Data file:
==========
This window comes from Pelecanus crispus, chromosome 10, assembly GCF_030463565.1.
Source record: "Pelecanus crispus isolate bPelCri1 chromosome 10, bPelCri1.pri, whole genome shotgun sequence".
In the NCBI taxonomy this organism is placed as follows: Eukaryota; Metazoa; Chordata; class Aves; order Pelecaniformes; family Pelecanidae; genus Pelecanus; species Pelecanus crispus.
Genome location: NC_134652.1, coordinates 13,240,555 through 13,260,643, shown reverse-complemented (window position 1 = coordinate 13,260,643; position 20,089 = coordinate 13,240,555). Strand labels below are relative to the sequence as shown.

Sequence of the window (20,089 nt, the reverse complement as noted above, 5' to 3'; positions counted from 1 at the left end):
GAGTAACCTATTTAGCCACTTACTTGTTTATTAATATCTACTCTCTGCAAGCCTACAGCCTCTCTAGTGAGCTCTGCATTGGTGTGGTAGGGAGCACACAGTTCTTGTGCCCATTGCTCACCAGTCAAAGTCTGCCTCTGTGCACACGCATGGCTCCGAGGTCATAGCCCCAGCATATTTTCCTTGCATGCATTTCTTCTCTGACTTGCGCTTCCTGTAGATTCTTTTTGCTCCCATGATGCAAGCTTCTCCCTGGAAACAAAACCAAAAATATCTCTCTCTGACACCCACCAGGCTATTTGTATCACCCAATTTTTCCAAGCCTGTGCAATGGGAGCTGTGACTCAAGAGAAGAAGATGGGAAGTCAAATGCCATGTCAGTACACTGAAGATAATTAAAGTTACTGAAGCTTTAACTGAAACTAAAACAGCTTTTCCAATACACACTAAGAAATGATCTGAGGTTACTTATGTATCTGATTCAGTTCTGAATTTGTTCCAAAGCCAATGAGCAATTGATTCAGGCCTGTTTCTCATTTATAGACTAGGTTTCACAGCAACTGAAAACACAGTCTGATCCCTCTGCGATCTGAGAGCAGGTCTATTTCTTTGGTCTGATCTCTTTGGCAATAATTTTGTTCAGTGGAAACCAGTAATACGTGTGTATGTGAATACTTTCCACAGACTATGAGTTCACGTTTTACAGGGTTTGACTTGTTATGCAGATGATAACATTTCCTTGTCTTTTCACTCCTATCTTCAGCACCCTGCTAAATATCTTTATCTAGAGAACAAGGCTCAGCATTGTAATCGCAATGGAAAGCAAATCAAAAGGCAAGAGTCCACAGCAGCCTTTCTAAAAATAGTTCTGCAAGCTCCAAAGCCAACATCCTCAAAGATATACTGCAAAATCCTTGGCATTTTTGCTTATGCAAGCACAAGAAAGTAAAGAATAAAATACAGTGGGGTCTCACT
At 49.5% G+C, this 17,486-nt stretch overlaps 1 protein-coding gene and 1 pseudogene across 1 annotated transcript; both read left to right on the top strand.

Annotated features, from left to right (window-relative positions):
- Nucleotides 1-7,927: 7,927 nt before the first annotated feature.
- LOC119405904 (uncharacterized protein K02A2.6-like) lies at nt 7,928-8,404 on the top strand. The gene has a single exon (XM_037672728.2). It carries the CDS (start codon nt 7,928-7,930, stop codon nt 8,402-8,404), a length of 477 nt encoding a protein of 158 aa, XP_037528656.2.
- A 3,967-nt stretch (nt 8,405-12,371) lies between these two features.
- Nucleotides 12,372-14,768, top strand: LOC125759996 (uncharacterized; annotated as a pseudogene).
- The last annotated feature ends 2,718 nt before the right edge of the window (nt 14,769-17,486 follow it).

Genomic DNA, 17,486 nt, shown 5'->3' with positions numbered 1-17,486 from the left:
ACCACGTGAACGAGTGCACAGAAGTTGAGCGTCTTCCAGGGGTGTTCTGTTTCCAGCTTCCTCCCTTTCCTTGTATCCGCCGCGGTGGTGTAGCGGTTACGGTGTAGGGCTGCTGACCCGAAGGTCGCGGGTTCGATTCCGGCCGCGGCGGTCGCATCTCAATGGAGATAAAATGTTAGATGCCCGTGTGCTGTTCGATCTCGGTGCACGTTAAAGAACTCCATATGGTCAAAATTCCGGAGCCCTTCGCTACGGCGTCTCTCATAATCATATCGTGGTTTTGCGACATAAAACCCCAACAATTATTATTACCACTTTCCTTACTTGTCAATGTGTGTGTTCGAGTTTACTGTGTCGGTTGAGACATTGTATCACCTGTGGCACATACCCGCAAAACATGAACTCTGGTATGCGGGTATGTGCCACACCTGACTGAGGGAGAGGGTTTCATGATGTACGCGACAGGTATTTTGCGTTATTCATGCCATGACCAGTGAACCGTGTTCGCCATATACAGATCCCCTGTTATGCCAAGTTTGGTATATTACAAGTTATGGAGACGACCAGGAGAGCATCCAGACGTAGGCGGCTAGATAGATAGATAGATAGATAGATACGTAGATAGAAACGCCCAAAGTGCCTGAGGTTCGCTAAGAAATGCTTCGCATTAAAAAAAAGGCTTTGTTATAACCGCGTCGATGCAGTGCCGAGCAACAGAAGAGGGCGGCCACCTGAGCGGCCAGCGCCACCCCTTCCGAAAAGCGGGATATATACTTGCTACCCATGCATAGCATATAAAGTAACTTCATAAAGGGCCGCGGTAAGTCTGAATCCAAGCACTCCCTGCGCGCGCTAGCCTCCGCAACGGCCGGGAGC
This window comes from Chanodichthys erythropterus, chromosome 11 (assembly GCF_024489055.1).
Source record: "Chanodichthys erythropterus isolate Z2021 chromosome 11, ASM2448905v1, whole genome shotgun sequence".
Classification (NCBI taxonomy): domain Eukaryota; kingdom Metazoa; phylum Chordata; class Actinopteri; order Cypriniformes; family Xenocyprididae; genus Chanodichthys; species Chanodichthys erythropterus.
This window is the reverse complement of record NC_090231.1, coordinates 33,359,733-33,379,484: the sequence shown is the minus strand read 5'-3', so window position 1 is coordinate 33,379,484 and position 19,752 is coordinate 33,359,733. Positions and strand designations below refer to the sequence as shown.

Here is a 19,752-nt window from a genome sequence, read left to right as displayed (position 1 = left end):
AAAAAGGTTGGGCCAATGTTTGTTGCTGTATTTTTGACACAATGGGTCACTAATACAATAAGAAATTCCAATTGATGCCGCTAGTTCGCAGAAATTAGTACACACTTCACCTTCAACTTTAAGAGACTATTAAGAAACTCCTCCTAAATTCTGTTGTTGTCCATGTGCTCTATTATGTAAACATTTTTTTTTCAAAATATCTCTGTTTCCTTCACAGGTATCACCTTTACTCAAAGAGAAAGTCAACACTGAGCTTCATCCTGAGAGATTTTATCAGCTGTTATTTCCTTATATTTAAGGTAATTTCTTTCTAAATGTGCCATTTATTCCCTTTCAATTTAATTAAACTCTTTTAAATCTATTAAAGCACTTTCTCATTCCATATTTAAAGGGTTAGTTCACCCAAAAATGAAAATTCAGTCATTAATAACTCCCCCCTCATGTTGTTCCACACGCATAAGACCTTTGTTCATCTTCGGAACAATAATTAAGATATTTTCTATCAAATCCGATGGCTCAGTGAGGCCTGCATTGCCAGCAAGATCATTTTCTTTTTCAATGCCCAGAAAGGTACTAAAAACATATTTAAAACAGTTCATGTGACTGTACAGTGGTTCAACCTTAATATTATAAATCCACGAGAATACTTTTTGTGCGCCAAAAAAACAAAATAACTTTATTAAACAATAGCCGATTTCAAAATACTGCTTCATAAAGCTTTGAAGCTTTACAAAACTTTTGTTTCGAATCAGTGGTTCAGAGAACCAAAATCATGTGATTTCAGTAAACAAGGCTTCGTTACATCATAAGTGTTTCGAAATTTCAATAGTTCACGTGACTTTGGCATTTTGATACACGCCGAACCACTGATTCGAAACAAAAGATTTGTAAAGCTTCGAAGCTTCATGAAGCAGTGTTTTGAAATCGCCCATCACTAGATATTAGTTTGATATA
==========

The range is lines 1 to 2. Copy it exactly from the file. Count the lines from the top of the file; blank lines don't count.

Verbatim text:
This window comes from Pelecanus crispus, chromosome 10, assembly GCF_030463565.1.
Source record: "Pelecanus crispus isolate bPelCri1 chromosome 10, bPelCri1.pri, whole genome shotgun sequence".